My previous books are academic studies related to India and anthropology (see below). This does not mean that my writing is grimly academic all the time. Three of my comic pieces (nothing to do with India) were shortlisted in in the Women in Comedy Festival Comedy Writing Competition in 2017; I perform comic monologues at local venues, and in an earlier phase of my life, broadcast humorous travel pieces on BBC radio, Womanâ€™s Hour. I have also published travel and opinion pieces in the national press.
My grimmer publications include Reversible Sex Roles: the special case of Banaras Sweepers, Pergamon, 1981; Contextualising Caste (ed.), Blackwells, 1994; Religion, Language and Power (ed.), Routledge, 2008.
Dancing to an Indian Tune - Mary Searle-Chatterjee (2021).
Like many others, Mary first went to India looking for philosophical and spiritual enlightenment. However, she did so as a student at an Indian university on a Commonwealth Scholarship in 1963, somewhat before the hippy trail got going. She both enjoyed and suffered the inevitable culture-shock of a Westerner in India, for two full years. Then her grant ran out and she returned to the UK. When she went back to India in 1969 under her own steam – by train and overland, alone - she did so as a qualified anthropologist. It had been the challenge both to her own cultural assumptions and to understand another culture that had interested her the most. She has since made a career as an academic anthropologist and explorer of Indian culture.
However, this shift is not the direct preoccupation of the book. Instead, it’s the enjoyment and the suffering - as well as the adventures - which occupy the pages. Mary was a student at the Benares Hindu University. Benares – or Varanasi - is one of Hinduism’s most important and culturally rich cities, on the banks of the River Ganges, and she had the opportunity to witness some of the major gatherings and rituals of Hindu religion. However, university terms were apparently short and she also had time to travel – to the South, to Bengal and to Kashmir - and even beyond, to Nepal, very nearly to Tibet. However, it’s the people she met along the way that are the main point. She lived with other foreign students in the University Hostel – some western, some from further east, all of whom gave her cause to reflect on her own reactions. Above all it was the Indian friends she made who both invited her into their culture and who questioned hers.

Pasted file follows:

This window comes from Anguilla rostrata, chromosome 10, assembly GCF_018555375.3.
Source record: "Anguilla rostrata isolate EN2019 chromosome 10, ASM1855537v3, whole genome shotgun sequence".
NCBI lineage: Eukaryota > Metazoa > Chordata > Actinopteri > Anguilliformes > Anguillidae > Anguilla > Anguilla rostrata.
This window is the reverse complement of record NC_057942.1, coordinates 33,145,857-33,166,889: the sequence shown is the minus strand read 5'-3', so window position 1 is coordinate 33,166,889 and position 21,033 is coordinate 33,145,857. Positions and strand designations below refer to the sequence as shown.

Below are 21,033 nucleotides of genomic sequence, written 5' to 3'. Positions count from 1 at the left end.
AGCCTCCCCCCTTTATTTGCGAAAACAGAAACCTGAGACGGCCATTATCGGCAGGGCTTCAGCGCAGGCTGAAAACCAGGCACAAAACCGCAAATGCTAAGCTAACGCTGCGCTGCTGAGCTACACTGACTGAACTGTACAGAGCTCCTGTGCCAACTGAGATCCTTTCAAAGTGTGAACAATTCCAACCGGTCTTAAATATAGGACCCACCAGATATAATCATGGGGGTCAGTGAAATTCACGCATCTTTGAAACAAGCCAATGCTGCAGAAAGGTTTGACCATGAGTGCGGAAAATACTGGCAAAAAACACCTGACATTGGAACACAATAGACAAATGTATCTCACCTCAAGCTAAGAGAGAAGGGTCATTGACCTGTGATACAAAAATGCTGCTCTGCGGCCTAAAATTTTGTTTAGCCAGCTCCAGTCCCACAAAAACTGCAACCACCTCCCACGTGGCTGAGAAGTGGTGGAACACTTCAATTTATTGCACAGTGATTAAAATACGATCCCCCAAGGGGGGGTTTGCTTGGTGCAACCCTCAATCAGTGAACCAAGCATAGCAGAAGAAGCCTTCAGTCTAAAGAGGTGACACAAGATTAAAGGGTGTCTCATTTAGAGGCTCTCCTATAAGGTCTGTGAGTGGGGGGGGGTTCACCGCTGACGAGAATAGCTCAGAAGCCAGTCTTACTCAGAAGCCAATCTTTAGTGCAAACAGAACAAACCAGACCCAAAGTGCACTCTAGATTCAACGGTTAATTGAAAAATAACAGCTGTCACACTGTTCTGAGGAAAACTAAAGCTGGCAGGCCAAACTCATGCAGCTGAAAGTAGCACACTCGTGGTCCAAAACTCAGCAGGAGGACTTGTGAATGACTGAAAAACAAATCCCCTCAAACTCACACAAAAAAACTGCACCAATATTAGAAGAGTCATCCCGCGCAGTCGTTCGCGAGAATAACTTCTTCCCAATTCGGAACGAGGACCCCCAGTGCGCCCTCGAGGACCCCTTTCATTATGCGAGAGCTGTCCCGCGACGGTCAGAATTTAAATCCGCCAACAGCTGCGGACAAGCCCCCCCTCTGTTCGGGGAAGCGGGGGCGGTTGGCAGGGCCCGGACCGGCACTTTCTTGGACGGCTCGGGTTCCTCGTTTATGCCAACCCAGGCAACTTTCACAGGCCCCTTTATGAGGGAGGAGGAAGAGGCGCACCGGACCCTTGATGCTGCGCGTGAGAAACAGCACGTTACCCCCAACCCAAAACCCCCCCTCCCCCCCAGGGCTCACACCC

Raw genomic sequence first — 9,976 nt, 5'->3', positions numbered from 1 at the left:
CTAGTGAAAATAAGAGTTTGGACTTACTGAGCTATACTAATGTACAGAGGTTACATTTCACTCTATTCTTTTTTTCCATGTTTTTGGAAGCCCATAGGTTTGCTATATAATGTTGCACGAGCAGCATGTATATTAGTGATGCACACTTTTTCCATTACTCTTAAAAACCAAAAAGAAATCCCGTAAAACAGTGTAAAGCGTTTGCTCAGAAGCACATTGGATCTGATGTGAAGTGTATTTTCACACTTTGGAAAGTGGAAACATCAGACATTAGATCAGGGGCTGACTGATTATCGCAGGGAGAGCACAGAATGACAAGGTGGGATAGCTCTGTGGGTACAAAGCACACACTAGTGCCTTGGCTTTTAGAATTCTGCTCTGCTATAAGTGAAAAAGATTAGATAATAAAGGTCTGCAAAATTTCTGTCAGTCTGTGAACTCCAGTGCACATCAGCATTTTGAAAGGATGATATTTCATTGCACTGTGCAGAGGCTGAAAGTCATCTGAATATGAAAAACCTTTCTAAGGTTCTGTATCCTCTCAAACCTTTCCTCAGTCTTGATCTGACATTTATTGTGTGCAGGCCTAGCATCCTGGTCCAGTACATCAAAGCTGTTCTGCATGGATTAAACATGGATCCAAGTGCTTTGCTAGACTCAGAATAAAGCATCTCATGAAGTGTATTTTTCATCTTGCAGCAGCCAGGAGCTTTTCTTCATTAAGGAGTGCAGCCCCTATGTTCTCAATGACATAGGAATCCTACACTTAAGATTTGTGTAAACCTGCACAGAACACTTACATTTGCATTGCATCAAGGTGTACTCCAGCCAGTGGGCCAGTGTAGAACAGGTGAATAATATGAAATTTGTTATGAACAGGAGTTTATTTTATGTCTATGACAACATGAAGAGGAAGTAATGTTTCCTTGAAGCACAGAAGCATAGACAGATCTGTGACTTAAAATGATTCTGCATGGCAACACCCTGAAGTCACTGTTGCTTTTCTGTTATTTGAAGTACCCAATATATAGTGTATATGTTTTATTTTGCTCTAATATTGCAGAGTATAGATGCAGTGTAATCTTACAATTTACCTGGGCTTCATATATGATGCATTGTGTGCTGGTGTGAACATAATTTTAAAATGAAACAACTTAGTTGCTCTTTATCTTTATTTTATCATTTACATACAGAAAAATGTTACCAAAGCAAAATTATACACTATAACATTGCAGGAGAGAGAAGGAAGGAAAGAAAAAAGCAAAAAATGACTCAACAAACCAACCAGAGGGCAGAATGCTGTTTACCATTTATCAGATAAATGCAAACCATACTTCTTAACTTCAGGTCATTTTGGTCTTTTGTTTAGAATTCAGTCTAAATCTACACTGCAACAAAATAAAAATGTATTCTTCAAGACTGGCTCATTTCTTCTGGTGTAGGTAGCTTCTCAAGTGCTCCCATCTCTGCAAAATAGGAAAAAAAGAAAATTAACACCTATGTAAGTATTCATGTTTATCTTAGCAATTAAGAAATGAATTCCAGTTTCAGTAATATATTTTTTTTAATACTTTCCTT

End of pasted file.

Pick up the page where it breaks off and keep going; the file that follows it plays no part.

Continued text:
Reading the book brought back to me my own experience of arriving in India in 1979. I also enjoyed and suffered, and made huge friendships with the people among whom I lived. My own culture has never been the same again. I would recommend Dancing to both the general reader and to anthropologists – indeed to all those interested in India, in understanding other cultures and in a good story.
by Kevan Bundell
Mary Searle-Chatterjee is a retired Social Anthropologist, author and editor of academic books on India, including Contextualizing Caste. She has also published travel, opinion and humorous features. Her cross-cultural interest has always been combined with exploration of her own social and historical roots. Hence this personal narrative, Dancing to an Indian Tune.
Born in London in 1942, on â€˜Empire Day,â€™ inspired by the ascent of Everest in 1953, the young innocent dreamed of Tibet. Ten years later she began studying Indian philosophy and religion for two years at Banaras Hindu University in Varanasi. A return journey overland alone by public transport in 1969 (the first of three) led to a dramatic change in her life.